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2018 Reading Challenge

2018 Reading Challenge
Jill Elizabeth has read 25 books toward her goal of 175 books.
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Book Review: Idyll Fears by Stephanie Gayle

This second-in-series not only did not disappoint, it surpassed my expectations – which almost never happens… A couple of weeks ago I introduced you to Thomas Lynch, 1990s era Idyll, Connecticut’s now openly-gay police chief (“the first in the state!” as the locals proclaim with a mixture of pride and distaste). The first book was really good – I thoroughly enjoyed the establishment of personalities, the teasing out of backstory, and of course the murder at the heart of it all. In this second installment, Gayle has outdone herself though, and the characters really came alive for me. Lynch is a great protagonist, a strong personality fighting against prejudice (internal and external, real and projected) in a way that rings true and feels genuine. He is surrounded by a supporting cast that is a great melange of personalities, secrets, fears, dreams, quirks, and hidden depths.

Then there’s the setting, and it’s here that I think Gayle does such a great job bringing her books alive. 1998 was not long ago – at least not in my mind – but Lynch’s world is in many ways light-years away from modern sensibilities in some regards, and unfortunately all too reminiscent of them in others.
Cell phones are not ubiquitous, nor is online activity. No one has GPS. The Idyll cops still smoke in their office. Crime has a different feel – more personal, less ideological and fanatical. Neighbors not only know one another, they watch each other – and not out of a sense of pure paranoia. Hate and fear and prejudice – of race, of sexuality – feel both subtle and blatant at the same time. It’s a world that is just that much removed from our own (twenty years is not even a generation, yet the technological and world shifts since then make it seem light years apart), and I find it (even when dark, depressing, or dreadful) somewhat comforting to fall back into it because it’s the world of my early adulthood (I was 25 in 1998) and a world that formed a lot of aspects of my personality.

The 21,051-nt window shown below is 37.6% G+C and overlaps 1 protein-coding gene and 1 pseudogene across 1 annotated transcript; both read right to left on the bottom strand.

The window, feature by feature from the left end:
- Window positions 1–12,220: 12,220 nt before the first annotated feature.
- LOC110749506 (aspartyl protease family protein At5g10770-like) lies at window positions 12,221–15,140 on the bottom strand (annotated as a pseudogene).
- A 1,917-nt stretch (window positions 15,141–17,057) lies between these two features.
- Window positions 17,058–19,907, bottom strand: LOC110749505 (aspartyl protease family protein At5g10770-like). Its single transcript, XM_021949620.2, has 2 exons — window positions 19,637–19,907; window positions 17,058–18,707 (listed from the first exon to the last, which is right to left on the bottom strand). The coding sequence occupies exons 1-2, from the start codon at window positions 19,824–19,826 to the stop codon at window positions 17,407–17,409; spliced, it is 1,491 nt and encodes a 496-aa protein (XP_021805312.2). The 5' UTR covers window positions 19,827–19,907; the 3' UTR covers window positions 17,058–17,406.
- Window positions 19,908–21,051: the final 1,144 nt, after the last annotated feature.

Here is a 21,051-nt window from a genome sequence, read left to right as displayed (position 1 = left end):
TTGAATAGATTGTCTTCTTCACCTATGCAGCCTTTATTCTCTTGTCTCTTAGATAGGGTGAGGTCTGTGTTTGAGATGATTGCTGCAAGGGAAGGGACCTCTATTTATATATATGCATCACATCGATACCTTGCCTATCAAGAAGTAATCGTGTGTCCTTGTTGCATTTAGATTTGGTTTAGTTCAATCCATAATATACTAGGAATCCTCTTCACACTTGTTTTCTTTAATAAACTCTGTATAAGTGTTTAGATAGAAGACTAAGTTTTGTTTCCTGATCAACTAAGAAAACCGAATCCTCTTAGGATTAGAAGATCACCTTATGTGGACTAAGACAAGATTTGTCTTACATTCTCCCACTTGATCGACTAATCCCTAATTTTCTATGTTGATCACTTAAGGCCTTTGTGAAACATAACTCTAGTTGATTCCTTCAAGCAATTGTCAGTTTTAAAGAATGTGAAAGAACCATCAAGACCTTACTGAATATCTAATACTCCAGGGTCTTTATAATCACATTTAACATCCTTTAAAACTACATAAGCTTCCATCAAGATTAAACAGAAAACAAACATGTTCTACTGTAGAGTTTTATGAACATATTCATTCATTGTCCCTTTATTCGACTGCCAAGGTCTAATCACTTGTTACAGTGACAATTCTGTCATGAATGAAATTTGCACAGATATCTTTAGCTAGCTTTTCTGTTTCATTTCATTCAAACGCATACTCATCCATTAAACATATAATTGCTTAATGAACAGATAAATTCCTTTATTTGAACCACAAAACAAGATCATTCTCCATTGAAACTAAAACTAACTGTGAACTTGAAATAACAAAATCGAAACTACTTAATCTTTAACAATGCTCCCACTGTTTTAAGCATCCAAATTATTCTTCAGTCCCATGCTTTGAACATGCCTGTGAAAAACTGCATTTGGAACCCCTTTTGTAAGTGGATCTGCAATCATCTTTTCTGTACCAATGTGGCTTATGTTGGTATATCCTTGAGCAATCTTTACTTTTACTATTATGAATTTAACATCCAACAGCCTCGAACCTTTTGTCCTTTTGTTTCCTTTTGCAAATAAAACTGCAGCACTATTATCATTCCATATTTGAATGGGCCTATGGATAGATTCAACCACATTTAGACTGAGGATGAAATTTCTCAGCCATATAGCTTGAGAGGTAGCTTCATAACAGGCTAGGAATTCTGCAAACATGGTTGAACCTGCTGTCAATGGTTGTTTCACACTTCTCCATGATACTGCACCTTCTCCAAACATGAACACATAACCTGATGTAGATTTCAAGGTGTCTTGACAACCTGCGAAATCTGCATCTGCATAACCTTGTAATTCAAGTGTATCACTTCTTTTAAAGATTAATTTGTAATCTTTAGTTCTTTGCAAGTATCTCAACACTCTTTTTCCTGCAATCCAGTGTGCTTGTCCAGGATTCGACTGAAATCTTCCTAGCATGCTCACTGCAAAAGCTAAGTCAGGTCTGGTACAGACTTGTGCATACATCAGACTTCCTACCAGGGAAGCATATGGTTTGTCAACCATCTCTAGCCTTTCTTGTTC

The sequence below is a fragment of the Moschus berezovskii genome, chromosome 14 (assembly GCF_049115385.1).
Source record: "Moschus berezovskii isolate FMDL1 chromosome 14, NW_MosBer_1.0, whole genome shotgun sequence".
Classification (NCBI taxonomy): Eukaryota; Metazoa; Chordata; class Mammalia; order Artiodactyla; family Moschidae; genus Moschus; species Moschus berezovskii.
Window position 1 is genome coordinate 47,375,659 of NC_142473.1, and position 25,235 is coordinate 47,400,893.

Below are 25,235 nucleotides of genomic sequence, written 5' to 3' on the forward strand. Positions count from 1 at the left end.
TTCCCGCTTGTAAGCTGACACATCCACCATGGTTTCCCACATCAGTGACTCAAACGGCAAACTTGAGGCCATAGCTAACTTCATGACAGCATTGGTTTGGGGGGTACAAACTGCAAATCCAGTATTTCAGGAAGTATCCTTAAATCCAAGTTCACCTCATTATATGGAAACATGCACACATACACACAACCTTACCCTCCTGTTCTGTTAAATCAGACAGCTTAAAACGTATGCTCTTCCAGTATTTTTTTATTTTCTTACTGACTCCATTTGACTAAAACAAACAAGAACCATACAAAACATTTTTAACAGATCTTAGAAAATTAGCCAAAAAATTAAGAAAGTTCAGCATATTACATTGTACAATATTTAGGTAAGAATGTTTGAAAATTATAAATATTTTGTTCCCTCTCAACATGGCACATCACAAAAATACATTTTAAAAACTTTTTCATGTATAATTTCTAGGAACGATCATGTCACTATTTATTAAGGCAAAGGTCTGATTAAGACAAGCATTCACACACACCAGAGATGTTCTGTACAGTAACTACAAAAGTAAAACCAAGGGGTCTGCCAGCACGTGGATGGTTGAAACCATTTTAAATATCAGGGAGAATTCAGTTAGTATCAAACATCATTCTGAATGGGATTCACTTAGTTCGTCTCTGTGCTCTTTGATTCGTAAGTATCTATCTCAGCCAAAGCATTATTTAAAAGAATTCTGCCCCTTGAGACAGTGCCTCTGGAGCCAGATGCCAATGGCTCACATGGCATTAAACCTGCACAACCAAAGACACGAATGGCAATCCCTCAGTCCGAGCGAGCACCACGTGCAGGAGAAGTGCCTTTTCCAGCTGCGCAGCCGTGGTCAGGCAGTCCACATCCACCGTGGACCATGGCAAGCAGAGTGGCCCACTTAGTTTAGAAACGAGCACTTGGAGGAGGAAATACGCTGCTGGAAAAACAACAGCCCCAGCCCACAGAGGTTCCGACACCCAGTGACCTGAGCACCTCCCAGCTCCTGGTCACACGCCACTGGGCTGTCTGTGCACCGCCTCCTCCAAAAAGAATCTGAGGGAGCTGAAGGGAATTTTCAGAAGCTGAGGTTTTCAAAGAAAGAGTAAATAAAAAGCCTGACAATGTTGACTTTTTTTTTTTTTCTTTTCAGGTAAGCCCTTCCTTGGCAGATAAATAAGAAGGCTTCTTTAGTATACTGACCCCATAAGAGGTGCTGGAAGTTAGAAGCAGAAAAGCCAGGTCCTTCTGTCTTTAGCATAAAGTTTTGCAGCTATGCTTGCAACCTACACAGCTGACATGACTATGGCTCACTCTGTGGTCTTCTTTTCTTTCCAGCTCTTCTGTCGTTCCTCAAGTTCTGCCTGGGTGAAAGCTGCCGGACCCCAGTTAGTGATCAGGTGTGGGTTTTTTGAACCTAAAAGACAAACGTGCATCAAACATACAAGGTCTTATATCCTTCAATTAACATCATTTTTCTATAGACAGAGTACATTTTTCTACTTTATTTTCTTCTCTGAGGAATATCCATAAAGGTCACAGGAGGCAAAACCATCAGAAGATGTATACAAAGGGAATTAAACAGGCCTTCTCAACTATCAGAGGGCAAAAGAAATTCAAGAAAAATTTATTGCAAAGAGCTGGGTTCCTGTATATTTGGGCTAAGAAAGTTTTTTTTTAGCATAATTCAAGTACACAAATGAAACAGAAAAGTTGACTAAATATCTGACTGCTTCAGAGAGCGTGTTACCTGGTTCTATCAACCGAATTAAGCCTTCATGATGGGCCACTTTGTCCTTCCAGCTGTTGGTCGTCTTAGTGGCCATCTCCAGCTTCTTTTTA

But characters and setting alone don’t make a book – or at least not a series book. There also has to be some action, and this time the action is disturbing because it involves a child. A very sick child. A very sick child who doesn’t feel pain. And if those words don’t send your mind to some dark places, I don’t know what will. There’s kidnapping, arson, hate crime, unexplained death, a surprising amount of flirtation, and a lot of self-discovery going on in this book, and the blend of it all is spot-on perfect. I thoroughly enjoyed watching things unfold. Some of it I saw coming, some I did not – it’s a testament to Gayle’s storytelling skills that I enjoyed both aspects equally.

I have the third book on my shelf thanks to the publisher, and it’s review will be forthcoming as soon as it’s available commercially in the U.S. (September 4), so check back in a couple of weeks to see if Gayle can continue her unabashed winning streak – I strongly suspect she shall!

My review copy was generously provided by Seventh Street Books.

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